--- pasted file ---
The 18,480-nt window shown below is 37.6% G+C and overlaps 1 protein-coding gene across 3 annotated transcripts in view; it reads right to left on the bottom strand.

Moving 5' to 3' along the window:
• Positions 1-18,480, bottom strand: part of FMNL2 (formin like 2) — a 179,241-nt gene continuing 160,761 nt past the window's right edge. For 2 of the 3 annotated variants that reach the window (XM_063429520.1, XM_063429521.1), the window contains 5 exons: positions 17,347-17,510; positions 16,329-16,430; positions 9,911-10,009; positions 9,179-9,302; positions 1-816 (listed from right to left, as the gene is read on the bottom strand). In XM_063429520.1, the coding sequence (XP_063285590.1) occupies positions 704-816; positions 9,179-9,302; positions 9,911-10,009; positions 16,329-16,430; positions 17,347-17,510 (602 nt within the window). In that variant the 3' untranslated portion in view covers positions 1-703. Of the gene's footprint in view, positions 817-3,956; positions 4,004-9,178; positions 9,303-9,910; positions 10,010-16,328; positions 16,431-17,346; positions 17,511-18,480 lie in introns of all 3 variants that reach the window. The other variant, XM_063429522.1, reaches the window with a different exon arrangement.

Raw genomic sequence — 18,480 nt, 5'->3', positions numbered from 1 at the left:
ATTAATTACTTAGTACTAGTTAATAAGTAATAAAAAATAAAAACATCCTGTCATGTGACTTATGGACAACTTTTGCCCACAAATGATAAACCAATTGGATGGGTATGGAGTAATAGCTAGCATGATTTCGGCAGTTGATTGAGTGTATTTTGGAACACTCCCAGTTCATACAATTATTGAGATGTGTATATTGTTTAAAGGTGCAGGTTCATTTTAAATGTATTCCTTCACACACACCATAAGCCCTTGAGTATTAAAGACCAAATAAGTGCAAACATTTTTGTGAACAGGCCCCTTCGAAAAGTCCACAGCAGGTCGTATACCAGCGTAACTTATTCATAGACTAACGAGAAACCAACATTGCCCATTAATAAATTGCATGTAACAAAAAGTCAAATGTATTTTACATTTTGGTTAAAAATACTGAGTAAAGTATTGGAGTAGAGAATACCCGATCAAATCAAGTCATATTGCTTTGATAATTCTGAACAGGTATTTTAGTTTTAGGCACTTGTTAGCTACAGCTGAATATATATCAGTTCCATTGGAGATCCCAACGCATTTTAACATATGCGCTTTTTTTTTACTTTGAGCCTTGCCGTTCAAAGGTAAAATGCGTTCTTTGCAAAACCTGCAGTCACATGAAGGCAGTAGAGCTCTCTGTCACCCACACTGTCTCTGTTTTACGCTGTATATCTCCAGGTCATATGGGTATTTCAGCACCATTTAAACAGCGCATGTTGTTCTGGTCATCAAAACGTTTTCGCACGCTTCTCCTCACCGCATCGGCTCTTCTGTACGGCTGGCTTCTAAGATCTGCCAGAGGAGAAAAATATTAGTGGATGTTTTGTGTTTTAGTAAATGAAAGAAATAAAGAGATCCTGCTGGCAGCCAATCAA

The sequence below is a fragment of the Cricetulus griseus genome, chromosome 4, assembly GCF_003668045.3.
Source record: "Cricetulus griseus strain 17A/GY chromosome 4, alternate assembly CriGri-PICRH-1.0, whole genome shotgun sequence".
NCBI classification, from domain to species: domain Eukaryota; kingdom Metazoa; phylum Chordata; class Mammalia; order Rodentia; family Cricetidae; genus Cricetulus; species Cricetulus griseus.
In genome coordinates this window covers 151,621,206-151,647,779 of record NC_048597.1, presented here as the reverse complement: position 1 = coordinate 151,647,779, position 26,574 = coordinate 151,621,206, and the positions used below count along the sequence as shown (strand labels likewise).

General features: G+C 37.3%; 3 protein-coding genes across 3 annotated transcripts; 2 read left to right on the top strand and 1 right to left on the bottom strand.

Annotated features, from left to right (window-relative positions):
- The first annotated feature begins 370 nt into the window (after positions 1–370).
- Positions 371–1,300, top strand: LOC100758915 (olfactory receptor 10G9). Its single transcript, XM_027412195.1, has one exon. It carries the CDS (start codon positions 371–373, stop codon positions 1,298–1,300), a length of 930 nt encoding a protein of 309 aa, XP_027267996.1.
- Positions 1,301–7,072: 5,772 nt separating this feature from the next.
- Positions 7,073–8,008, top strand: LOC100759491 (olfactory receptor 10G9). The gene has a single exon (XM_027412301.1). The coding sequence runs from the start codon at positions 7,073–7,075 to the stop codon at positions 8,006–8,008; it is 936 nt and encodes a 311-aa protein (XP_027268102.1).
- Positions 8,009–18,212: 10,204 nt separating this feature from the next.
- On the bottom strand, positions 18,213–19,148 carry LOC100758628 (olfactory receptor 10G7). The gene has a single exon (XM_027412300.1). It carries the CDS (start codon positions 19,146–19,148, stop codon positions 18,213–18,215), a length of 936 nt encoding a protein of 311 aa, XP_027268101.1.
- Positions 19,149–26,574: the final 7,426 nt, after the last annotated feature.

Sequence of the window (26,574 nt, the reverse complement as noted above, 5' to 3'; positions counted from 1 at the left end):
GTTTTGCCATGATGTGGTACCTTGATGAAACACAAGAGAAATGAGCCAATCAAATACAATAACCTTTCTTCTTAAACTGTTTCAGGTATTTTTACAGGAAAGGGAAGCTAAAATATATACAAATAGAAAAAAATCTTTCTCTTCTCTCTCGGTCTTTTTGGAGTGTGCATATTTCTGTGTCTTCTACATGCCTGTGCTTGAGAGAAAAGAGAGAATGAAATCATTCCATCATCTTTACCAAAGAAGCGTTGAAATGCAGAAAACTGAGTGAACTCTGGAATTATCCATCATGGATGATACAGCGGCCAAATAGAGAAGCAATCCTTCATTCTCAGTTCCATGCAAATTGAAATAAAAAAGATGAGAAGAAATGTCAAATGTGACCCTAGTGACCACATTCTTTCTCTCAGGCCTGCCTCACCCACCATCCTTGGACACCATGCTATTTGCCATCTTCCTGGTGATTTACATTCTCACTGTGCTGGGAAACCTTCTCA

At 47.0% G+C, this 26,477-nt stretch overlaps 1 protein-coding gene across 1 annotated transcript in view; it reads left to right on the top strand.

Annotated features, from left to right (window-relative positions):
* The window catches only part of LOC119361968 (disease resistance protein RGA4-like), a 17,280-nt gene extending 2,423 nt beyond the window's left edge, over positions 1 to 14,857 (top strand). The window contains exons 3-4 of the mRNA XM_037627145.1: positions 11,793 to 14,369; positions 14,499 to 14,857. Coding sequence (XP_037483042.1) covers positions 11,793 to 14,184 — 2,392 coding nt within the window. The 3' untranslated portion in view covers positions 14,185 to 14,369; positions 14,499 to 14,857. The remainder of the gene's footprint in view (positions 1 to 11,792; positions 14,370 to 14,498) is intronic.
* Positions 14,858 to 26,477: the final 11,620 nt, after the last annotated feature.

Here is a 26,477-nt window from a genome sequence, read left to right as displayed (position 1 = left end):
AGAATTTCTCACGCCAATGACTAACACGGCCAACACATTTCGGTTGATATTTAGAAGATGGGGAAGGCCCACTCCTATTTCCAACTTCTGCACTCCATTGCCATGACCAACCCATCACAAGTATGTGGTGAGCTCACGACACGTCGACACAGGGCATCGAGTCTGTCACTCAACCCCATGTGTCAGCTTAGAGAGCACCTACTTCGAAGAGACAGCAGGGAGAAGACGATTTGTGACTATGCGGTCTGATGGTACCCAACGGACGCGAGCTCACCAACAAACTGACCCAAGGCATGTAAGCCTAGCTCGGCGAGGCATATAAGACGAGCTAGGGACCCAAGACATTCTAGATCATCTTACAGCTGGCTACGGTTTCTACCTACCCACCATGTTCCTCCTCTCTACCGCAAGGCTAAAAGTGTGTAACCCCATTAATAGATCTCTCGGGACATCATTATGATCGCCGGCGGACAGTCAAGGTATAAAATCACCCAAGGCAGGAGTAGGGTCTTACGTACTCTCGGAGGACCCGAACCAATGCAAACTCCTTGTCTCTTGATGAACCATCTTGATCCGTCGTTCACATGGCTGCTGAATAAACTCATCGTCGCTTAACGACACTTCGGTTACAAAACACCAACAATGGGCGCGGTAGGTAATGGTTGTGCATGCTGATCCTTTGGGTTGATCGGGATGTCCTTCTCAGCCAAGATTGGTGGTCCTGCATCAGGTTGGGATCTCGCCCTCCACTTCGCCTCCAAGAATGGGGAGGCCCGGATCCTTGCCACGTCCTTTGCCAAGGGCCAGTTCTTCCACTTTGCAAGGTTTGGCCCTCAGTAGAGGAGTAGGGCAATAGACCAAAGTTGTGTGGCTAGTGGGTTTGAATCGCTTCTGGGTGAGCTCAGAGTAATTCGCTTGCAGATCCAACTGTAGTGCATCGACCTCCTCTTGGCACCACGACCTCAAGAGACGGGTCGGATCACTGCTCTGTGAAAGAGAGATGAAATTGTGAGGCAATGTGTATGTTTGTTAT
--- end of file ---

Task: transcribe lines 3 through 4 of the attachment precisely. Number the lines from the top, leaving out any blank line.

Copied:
• Positions 1-18,480, bottom strand: part of FMNL2 (formin like 2) — a 179,241-nt gene continuing 160,761 nt past the window's right edge. For 2 of the 3 annotated variants that reach the window (XM_063429520.1, XM_063429521.1), the window contains 5 exons: positions 17,347-17,510; positions 16,329-16,430; positions 9,911-10,009; positions 9,179-9,302; positions 1-816 (listed from right to left, as the gene is read on the bottom strand). In XM_063429520.1, the coding sequence (XP_063285590.1) occupies positions 704-816; positions 9,179-9,302; positions 9,911-10,009; positions 16,329-16,430; positions 17,347-17,510 (602 nt within the window). In that variant the 3' untranslated portion in view covers positions 1-703. Of the gene's footprint in view, positions 817-3,956; positions 4,004-9,178; positions 9,303-9,910; positions 10,010-16,328; positions 16,431-17,346; positions 17,511-18,480 lie in introns of all 3 variants that reach the window. The other variant, XM_063429522.1, reaches the window with a different exon arrangement.

Raw genomic sequence — 18,480 nt, 5'->3', positions numbered from 1 at the left: